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MFA from The Royal Danish Art Academy.

Nanna Debois Buhl investigates the layers of stories and histories inscribed in landscapes and urban spaces. Her works are “close readings” of how artifacts and ideologies are interrelated, how they travel through, and change over time. Her projects materialize through a combination of installations, film, text, photography, sound, and books. In a recent body of works she examines traces of the Danish colonial past in the intersection of Afro-Caribbean, American, and Danish histories – through feral donkeys, wallpaper patterns, and abandoned colonial architecture.






Expansion of the exhibition Unravelings

Nanna Debois Buhl will be showing the two artworks Maroon Mountain and There Is This House.

Maroon Mountain from 2009 is a series of four prints, which takes its title from the mountain of the same name situated on the west coast of St. Croix, US. Fredericia. The name of the mountain refers to the maroons (escaping enslaved people), who hid there when fleeing from the plantations. The maroons used the plants mentioned in this series of drawings in their acts of resistance. To each drawing is a text, where Nanna Debois Buhl connects language borrowed from botanical encyclopedias with narratives of violence and resistance.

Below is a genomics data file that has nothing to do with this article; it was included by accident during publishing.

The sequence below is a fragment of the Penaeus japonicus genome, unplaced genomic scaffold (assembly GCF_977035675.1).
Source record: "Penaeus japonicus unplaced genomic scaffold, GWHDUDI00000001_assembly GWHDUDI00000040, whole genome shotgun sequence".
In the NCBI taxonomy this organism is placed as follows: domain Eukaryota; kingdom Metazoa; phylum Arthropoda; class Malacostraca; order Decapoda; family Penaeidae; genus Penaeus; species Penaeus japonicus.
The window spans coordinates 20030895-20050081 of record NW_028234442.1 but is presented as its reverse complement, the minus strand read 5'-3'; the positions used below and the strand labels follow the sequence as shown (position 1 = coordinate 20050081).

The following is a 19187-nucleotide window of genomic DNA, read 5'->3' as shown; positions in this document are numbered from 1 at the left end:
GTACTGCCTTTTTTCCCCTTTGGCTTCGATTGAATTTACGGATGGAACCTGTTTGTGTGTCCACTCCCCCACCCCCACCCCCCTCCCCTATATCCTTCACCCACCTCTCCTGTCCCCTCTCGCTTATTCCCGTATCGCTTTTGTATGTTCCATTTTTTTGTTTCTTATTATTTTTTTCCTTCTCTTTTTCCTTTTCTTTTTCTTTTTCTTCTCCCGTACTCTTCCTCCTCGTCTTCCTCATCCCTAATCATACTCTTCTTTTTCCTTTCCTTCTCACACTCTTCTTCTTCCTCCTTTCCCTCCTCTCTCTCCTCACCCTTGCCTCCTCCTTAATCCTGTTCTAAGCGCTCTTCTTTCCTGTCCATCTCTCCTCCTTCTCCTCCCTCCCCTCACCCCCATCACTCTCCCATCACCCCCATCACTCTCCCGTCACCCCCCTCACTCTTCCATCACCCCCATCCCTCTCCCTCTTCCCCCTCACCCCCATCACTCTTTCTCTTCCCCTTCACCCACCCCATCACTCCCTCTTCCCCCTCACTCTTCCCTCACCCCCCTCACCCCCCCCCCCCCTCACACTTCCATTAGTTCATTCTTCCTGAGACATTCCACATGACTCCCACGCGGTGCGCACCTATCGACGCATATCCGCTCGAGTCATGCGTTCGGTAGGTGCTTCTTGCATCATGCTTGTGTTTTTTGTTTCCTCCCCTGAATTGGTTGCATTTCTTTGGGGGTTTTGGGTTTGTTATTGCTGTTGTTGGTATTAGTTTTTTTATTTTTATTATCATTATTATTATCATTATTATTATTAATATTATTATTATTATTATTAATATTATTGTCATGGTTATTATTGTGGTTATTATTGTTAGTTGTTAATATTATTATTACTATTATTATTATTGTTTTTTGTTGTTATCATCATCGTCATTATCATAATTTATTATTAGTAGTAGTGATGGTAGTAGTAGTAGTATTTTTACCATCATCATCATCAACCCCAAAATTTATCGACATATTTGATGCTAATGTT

There Is This House from 2008 is a silent film that combines footage from an abandoned house (a typical example of the 19th-century colonial architecture on St. Croix) with a story about the Christian Moravian Brotherhood who came from Germany to the Virgin Islands in the 18th century to baptize the enslaved people on the island. The brotherhood had a remarkable procedure for decision-making: all decisions were made by the drawing of lots